These are Christian congregations that advertise as accepting gays.  What about all the others?

If you still don't believe me, than ask yourself about the stated purpose of baptism and communion, the two most important institutional practices of the church.  Aren't they reinforcing the modern notion of righteousness through action, to declare group membership and loyalty, and to encourage regular repentance of sins?  (In fact these two practices could be used much differently - I'll go into that at a different time - and I'm sure I'll offend some people by even bringing it up :) ).

So, bringing this to a point - modernism has done this to us.  We derive meaning and membership from structure, just like we engineer a bridge using Newton's laws, material properties, and structural analysis.  In the modern mindset, laws are life, and we have no meaning in life without them.  I recall reading the famous Christian book by Rick Warren "The Purpose-Driven Life: What on Earth am I Here For?", and attending Bible study groups where we went through the 40-days of studying this book.  I liked it.  It felt like a well-explained structure for living using modern language and examples.  But I also grew to dislike it, feeling that something was off.  Now I know why -- it is a perfectly modern synopsis of the structure of Christianity.  Take a read and see if you agree.  Now I have a completely negative reaction to this type of thinking.  Why?  Because this notion of life is extremely performance based.  We achieve purpose through excellent performance.  We are inadequate when we can't achieve that performance.  I wrote several articles on this idea (here is one).  I really like the article in which I explained an alternative concept to the purpose/performance-driven life, which I called the perspective-driven life.  Ok here's an excerpt:

Why call it "Perspective-Driven"?  If we open our eyes to see the world the way that God does, and conversely to see God as Jesus demonstrated and revealed God's nature, then we are driven to lives of peace, caring about others, and living in the present.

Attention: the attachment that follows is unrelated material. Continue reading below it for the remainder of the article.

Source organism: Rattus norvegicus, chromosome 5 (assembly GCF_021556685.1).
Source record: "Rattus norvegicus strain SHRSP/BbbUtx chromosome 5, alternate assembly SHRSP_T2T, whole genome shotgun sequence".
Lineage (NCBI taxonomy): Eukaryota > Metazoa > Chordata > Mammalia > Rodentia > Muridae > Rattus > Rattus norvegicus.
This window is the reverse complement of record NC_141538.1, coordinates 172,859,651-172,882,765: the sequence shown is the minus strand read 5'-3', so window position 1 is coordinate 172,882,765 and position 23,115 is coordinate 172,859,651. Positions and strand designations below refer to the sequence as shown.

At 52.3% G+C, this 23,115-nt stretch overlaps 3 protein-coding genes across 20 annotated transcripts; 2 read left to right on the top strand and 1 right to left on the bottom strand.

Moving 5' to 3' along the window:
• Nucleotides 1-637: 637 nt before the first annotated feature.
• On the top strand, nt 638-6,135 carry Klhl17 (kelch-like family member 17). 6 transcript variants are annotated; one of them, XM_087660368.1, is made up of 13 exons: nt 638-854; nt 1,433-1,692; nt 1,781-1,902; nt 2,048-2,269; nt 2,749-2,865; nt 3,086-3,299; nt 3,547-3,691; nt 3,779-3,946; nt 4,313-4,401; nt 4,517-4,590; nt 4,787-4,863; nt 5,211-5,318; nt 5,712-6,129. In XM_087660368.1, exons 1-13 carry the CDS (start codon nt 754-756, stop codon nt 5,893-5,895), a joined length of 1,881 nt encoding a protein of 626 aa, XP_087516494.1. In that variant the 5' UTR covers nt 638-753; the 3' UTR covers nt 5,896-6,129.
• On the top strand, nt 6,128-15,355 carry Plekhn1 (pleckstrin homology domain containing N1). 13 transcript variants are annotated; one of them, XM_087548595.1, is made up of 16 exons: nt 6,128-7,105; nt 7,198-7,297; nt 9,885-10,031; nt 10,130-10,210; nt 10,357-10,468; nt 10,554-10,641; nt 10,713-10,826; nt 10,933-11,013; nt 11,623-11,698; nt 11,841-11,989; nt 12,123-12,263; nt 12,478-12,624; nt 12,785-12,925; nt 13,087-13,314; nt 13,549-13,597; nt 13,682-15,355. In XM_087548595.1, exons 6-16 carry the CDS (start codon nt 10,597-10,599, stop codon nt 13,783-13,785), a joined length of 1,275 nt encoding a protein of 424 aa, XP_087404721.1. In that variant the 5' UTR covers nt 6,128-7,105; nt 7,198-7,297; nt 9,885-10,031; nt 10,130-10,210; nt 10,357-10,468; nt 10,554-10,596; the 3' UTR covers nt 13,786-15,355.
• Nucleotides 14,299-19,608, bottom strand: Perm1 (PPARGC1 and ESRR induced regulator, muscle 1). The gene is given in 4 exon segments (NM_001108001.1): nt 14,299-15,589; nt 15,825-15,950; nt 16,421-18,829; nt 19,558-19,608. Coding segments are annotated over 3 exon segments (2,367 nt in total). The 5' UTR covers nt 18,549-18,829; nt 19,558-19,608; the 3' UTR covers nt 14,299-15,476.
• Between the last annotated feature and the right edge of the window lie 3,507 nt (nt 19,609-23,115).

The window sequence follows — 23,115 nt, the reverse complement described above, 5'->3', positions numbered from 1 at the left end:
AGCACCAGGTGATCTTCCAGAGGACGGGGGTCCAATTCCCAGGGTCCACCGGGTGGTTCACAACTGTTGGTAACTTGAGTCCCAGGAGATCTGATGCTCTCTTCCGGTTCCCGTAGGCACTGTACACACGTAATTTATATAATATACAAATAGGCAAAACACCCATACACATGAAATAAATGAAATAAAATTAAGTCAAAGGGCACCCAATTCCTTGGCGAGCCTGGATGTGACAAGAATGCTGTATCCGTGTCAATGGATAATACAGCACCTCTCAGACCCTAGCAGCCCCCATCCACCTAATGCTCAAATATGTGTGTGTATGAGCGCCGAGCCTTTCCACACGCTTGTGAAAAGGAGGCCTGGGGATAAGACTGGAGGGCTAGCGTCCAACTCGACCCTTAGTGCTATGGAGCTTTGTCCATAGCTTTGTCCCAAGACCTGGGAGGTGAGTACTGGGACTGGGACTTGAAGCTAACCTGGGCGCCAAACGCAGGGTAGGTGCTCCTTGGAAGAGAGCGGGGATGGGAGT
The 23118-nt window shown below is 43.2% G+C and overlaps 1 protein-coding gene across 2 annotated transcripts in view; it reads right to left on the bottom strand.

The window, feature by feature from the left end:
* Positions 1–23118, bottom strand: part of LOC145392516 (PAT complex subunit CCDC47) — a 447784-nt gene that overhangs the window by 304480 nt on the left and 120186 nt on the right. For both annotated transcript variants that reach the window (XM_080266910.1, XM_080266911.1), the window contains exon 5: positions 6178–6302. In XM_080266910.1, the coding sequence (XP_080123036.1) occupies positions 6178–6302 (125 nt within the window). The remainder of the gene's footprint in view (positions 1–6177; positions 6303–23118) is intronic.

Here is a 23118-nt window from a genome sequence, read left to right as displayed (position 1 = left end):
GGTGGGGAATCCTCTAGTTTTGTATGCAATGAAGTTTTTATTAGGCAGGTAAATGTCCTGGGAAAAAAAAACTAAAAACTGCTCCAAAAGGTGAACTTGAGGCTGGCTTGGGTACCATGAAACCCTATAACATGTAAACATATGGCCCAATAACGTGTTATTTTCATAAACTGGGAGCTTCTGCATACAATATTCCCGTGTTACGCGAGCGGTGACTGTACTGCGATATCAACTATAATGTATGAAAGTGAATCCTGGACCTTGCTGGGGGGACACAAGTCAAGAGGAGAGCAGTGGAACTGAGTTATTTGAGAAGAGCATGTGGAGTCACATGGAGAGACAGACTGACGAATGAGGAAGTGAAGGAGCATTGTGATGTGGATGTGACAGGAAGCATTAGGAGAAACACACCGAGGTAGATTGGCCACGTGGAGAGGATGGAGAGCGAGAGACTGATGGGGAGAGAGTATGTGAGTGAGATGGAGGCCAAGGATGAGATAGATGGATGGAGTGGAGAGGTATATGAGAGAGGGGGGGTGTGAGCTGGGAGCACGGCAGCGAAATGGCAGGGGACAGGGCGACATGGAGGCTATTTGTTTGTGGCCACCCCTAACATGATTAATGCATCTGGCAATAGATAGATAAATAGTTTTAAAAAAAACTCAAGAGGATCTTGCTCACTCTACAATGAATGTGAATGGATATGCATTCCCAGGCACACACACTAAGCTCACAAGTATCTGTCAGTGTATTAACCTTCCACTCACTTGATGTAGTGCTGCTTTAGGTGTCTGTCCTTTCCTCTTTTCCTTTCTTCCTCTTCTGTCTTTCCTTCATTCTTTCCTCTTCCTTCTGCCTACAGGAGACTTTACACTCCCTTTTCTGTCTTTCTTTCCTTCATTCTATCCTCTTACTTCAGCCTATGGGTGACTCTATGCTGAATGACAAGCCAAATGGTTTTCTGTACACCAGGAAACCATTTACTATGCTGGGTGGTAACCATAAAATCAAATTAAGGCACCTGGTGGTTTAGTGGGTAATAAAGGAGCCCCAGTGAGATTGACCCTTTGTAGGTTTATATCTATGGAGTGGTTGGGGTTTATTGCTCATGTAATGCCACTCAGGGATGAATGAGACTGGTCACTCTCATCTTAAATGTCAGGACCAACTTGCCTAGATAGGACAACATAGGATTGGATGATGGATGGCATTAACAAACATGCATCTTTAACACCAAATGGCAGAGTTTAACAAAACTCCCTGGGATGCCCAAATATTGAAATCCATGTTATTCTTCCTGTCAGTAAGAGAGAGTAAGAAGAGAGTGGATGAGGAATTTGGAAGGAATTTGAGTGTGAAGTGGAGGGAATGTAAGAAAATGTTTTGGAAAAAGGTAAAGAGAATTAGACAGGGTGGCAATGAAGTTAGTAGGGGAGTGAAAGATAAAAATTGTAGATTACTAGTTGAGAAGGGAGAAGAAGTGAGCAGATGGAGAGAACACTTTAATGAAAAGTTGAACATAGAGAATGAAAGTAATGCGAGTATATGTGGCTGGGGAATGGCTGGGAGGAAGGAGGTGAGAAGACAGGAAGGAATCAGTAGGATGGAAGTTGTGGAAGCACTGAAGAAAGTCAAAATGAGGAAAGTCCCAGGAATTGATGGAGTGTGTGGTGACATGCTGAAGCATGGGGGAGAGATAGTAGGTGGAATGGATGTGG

Whereas the old modern definition of Christianity is a call to a high level of achievement in our relationship with God, the new progressive definition of Christianity is a call to a high level of awareness of the present and of the needs of other people, more as a partnership with God than as a fulfillment of a prescribed purpose.  [end of excerpt]
What do you think?  Does fulfillment come more from achievement or awareness?  

Achievement?
Awareness?

As they say, "seeing is believing!"  In fact, seeing the truth and ourselves through God's eyes gives us a true perspective that replaces the inadequacy coming from seeing our purpose only as a call to achievement.   Note that the words achievement, performance, purpose, righteousness, and adequacy are all the same concept in modern faith - namely, acceptance via right choices.

The Postmodern Sigh

Ok now that I have made you feel fully depressed, take a deep breath.  If you are feeling like a robot in a faith factory, breathe in the air of true forgiveness and grace.  Take the quotation marks off of faith, repentance, forgiveness, gospel, grace and love.  What will you find?  FREEDOM!  Freedom from the cycle of sin?  In a way, yes, but more like, freedom from needing to engage in the righteousness cycle at all.  Isn't it freedom from our inadequacy that we so earnestly seek?  The modern Christ doesn't fully offer that kind of freedom, but the postmodern gospel offers freedom from ever being inadequate in the first place.  How?  If the gospel comes from the Bible, how can it offer this type of freedom, when the Bible is a system we simply must follow?  Certainly many people who have left their faith do so because they see the Bible as a modern law book which they must choose to either follow, or not.